Contribute to Crowd-Sourcing Projects at CrowdCafe

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Gabe Feldstein, Digital Publishing and Outreach Specialist, interviewed Sarah Melton, the Head of Digital Scholarship and co-coordinator of CrowdCafe.

When did CrowdCafe start? Was there a particular campaign that inspired this model for getting things done as a large group?

We were particularly inspired by humanitarian relief projects that mobilize volunteers in the wake of disasters. The Humanitarian OpenStreetMap Team, for example, crowdsources data that is used to improve maps of areas that have been affected by disasters, giving responders a better sense of on-the-ground, real-time conditions. Map-a-thons after Hurricane Maria hit Puerto Rico helped provide the Red Cross with navigation information, even when existing maps were missing roads, buildings, and other geographic data.

CrowdCafe began in 2018 as a collaborative initiative between digital scholarship staff at Boston College and Boston University Libraries. Led by Sarah Melton, BC’s Head of Digital Scholarship, and Vika Zafrin, BU’s Digital Scholarship Librarian, the monthly event aims to provide a loose infrastructure for people wishing to contribute to crowdsourced projects.

Additionally, with more and more cultural heritage materials available online, we wanted to encourage local participation in crowdsourcing projects on a regular basis.

If I don’t know how to code, can I still get involved with some of the projects?

Absolutely! We maintain a curated list of projects that are meant for anyone to participate, no coding skills required. Some projects may ask you to create an account, but we’ve selected initiatives that are meant to be beginner-friendly and assume little technical knowledge.

What is your favorite crowdsourcing project that you have worked on so far via CrowdCafe?

I keep coming back to the Boston Public Library’s Anti-Slavery Manuscript collection. This collection of letters between 19th century anti-slavery activists is an amazing glimpse into the daily lives—sometimes extraordinary, sometimes mundane!—of abolitionists. Transcribing these hand-written materials makes it much easier for researchers to discover relevant sources and enables full-text searching within and across documents.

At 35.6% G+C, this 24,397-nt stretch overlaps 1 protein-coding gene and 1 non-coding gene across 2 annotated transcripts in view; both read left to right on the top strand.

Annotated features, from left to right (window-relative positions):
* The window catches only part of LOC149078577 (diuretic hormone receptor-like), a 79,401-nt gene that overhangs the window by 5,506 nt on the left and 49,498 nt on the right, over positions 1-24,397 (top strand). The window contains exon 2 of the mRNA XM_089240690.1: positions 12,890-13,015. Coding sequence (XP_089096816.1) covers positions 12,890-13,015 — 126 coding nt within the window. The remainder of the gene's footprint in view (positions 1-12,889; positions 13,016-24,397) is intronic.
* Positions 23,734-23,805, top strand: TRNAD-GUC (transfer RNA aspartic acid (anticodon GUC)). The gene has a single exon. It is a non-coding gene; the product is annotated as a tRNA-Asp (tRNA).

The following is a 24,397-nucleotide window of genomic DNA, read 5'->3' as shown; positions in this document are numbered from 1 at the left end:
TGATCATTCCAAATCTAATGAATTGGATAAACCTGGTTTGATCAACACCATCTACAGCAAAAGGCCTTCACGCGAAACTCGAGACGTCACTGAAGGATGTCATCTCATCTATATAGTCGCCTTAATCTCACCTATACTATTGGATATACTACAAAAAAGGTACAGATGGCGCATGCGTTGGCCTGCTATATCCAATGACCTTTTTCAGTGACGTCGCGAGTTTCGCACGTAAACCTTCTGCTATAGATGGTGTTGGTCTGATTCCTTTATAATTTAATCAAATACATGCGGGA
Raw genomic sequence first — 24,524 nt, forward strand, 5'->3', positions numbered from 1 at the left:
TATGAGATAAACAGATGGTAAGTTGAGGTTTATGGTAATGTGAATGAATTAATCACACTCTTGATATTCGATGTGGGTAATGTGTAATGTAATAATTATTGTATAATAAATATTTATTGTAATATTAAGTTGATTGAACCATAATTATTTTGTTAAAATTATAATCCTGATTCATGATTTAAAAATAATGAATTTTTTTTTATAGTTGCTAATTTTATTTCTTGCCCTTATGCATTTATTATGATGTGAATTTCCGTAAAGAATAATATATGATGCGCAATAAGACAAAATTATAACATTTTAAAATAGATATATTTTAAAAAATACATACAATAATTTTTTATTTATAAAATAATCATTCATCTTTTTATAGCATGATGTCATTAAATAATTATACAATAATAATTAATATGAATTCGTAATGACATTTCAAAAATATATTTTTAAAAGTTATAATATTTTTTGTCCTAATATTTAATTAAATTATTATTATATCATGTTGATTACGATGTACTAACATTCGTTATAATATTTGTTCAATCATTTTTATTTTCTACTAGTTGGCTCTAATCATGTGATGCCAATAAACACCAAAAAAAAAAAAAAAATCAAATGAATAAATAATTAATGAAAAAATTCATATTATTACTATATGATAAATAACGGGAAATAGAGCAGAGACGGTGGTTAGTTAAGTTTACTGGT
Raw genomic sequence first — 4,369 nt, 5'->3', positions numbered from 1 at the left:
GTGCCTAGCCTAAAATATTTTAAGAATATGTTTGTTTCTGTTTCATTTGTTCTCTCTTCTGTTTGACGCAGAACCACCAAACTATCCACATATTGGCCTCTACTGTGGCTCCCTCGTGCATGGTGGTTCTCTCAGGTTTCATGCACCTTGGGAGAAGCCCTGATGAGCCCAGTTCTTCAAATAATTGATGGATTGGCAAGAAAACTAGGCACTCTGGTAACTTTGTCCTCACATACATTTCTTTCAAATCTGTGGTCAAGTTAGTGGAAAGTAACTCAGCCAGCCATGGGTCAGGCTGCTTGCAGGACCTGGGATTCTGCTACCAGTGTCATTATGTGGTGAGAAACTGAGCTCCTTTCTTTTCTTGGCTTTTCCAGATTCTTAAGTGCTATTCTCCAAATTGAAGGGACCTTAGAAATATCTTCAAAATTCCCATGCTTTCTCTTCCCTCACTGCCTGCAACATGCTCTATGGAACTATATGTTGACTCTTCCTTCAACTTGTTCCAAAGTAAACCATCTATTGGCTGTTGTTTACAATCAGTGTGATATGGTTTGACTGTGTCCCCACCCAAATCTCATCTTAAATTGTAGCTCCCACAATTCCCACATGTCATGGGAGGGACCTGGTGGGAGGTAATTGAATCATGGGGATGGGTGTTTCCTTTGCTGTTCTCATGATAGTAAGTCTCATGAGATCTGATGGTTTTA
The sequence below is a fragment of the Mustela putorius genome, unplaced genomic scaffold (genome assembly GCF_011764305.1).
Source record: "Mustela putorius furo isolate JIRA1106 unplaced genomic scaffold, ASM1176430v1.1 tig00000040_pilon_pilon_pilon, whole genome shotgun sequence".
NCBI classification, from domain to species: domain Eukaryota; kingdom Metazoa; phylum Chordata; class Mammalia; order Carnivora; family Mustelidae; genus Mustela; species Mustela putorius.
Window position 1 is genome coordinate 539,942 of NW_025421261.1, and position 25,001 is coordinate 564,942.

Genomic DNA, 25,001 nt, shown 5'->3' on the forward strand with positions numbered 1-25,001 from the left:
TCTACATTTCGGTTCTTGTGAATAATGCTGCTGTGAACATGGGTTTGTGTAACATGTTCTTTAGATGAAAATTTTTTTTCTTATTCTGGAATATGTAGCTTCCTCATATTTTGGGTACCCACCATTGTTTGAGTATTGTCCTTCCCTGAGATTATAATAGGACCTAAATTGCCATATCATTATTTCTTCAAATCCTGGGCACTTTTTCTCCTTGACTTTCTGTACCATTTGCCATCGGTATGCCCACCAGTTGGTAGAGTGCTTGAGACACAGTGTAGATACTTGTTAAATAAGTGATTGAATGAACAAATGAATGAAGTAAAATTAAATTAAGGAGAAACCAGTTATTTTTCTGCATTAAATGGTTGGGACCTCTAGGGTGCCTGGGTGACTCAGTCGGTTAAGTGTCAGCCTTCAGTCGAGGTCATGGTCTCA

When I need a break from 19th century handwriting, I work on some of the wildlife classification projects on the crowdsourcing platform Zooniverse. The PELIcams project, for example, has volunteers classify and describe images of pelicans in the Great Salt Lake region to better understand the effects of climate change on their habitat and behavior.

Is each CrowdCafe assigned to a specific project, or do I get to choose what I work on when I arrive? Will staff be there to help me or should I do research beforehand on my own?

Though some CrowdCafes have a topical focus, participants are always welcome to work on whatever interests them—or bring their own projects! We suggest looking at our list of compiled projects for ideas, but we’ll be available to talk through ideas and help get you started.

What inspires you to continue to devote time to these crowd-sourced projects?

In addition to working on my favorite projects, I enjoy getting to know other participants and learning more about the projects they’re excited about. Many initiatives also have “progress bars” that show how close the project is to completion. It’s great to be able to see how your contributions are helping make knowledge more available.

Sarah Melton

Head of Digital Scholarship, O'Neill Library

Gabriel Feldstein

Digital Publishing and Outreach Specialist, O'Neill Library